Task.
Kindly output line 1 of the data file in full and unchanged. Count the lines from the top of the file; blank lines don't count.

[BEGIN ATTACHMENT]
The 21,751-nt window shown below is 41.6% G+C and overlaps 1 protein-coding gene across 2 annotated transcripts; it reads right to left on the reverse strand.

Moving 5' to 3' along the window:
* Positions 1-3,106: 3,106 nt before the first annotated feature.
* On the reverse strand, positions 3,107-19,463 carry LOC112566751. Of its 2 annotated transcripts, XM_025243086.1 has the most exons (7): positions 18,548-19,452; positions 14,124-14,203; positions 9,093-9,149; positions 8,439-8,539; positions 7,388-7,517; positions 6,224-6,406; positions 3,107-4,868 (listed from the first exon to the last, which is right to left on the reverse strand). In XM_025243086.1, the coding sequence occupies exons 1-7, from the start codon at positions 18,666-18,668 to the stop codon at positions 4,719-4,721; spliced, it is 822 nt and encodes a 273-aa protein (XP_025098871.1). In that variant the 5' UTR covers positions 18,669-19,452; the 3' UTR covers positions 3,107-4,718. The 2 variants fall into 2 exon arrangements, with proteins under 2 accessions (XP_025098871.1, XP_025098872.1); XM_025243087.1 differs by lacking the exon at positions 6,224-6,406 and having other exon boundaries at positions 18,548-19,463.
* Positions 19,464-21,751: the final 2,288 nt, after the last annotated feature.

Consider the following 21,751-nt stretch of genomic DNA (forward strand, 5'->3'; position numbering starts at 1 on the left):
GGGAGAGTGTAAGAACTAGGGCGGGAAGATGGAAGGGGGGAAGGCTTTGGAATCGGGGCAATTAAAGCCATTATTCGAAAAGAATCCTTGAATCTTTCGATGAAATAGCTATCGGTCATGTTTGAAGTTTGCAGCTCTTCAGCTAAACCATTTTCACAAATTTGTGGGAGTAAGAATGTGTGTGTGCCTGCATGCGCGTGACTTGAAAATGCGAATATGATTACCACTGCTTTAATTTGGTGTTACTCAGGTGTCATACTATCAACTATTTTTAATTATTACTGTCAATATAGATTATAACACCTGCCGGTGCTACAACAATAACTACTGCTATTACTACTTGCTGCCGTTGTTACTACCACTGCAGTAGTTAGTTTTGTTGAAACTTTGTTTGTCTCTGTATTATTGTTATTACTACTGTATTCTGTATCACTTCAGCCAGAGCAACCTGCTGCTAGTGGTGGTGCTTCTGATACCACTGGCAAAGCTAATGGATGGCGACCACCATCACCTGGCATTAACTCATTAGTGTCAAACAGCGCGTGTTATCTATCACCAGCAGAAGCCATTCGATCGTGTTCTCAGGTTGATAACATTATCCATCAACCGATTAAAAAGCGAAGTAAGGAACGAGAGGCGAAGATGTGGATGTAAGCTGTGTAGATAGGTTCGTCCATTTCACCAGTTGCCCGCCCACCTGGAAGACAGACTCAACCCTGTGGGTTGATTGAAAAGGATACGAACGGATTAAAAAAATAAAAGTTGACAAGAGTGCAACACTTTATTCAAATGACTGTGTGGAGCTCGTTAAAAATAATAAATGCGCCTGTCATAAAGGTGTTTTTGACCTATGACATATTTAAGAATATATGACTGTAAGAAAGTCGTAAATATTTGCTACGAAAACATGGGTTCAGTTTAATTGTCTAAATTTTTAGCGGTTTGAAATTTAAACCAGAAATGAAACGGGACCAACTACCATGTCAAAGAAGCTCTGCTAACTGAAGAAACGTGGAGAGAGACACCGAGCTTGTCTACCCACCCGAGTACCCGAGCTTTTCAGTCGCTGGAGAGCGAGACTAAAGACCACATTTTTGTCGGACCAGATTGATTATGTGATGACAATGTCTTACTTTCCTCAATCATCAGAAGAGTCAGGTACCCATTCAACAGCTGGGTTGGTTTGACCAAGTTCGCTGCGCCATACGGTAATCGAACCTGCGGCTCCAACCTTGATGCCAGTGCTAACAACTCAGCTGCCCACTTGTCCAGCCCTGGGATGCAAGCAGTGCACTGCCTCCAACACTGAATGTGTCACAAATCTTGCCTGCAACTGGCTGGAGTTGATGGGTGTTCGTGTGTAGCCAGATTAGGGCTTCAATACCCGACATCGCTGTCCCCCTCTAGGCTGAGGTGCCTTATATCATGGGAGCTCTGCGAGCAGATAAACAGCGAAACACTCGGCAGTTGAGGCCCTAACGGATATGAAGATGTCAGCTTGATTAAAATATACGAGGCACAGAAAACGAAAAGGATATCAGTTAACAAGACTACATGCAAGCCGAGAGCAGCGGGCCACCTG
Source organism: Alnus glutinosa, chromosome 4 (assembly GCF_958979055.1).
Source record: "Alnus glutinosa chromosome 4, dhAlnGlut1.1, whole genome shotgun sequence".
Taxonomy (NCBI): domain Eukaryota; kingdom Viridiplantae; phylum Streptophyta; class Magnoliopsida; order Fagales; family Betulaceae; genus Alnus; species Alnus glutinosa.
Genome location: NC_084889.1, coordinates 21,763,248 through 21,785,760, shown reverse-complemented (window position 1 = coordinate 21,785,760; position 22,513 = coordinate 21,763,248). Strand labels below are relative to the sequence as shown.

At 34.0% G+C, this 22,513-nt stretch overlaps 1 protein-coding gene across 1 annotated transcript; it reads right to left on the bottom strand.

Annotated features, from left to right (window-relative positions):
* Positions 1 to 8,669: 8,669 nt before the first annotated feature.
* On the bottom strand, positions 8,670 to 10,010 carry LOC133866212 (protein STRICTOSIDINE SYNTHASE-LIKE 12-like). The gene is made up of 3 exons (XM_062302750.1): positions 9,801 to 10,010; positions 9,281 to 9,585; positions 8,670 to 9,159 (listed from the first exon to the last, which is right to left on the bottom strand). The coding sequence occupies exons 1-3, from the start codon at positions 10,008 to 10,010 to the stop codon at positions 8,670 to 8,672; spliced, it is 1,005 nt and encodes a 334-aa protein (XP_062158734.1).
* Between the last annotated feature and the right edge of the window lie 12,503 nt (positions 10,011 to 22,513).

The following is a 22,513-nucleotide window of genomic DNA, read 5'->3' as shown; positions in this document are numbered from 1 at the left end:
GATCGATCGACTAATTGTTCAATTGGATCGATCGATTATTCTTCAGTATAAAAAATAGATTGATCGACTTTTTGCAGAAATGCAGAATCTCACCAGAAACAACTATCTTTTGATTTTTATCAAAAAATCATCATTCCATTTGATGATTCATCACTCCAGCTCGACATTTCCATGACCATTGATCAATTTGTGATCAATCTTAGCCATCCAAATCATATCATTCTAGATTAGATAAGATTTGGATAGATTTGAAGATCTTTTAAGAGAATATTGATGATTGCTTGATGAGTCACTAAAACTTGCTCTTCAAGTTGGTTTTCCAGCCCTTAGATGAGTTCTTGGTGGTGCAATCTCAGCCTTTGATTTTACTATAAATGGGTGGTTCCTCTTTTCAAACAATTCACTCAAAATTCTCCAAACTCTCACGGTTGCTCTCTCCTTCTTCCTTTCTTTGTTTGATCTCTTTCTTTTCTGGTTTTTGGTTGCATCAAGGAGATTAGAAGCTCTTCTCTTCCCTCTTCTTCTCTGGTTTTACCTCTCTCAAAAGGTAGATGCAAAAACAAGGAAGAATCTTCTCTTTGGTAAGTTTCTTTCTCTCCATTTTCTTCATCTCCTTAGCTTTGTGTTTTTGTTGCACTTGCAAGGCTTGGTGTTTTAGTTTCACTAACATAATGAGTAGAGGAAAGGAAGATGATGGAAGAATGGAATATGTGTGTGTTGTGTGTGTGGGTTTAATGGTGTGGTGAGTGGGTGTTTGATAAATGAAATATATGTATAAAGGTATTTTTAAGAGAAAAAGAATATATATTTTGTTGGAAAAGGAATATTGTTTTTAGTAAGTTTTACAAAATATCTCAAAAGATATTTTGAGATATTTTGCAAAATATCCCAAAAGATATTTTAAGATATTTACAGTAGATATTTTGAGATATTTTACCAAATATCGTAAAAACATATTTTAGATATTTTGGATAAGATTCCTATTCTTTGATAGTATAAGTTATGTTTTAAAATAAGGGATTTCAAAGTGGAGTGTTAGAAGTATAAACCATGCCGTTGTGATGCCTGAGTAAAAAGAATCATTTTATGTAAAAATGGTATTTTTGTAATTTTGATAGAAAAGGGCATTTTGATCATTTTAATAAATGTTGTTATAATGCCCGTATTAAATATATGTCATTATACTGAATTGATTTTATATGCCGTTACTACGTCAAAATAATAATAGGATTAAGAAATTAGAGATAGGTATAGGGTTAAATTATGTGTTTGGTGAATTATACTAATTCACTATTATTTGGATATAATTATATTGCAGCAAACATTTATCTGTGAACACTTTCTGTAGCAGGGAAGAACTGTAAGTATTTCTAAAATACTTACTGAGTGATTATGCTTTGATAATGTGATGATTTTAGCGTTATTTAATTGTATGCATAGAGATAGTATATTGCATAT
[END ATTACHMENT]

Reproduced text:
The 21,751-nt window shown below is 41.6% G+C and overlaps 1 protein-coding gene across 2 annotated transcripts; it reads right to left on the reverse strand.